An Abu Dhabi convenience store says the Government's new price freeze campaign is unfeasible for smaller retailers because the cost of goods are fixed by manufacturers.
In a bid to contain inflation, the Ministry of Economy announced last week a major scheme to reduce or fix the prices of food and house hold goods across 70 outlets in the UAE. A number of major supermarkets agreed to fix prices of hundreds of basic goods, but many smaller supermarkets were not asked to participate.
David Derrick, retail general manager, for Abela's three stores, said the company could not sign up to such as scheme because the store did not have the flexibility to cut prices or provide products at the wholesale cost.
"Our retail prices are driven by the distributors, so I cannot really see how [supermarkets] are going to reduce or fix their prices," Mr Derrick said.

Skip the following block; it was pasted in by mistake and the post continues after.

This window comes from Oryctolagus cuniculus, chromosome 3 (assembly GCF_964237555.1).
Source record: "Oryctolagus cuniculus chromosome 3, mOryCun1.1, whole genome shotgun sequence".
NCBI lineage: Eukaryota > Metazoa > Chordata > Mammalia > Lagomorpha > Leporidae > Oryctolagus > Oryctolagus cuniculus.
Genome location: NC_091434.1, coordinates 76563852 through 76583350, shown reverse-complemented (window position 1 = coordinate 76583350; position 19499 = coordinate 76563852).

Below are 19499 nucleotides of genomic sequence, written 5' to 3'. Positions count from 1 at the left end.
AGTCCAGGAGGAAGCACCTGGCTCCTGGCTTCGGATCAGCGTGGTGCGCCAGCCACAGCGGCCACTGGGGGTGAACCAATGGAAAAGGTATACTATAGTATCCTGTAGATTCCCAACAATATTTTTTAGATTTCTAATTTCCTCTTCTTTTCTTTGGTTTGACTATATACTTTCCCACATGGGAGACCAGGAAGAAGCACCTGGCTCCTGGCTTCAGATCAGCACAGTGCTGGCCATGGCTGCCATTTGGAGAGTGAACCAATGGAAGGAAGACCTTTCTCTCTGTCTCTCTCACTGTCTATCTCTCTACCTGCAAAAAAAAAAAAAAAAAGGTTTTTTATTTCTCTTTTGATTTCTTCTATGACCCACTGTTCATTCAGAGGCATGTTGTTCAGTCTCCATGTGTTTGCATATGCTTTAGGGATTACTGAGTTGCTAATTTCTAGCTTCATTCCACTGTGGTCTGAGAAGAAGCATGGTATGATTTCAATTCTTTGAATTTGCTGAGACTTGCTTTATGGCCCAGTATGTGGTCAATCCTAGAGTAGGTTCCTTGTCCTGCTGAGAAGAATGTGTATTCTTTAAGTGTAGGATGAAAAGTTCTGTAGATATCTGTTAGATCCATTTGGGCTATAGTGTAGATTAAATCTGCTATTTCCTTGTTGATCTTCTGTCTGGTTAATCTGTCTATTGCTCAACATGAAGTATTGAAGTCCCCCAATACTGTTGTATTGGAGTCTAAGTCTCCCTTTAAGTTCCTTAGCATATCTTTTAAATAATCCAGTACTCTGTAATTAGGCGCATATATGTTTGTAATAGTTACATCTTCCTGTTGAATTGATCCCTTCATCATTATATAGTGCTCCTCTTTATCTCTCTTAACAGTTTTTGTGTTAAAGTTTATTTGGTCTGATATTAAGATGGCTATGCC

Although prices of basic goods, such as flour, rice, milk, pasta and tea, will be cheaper at Abela's larger competitors, Mr Derrick is confident customers will not switch stores.
"We would not expect this to affect us, we have a very loyal customer base," he said. "To be honest I think customers think it would be far better if the government was to fix a minimum increase in rents or education rates, rather than a bag of flour."
Lulu Hypermarket, Spinneys, Carrefour and the country's co-operative societies have all signed up to the Ministry of Economy price fixing plan, which will run until the end of the year. Some of the retailers have agreed to lower prices to the same level as the wholesale cost, while others will cut prices by up to 50 per cent, the ministry said.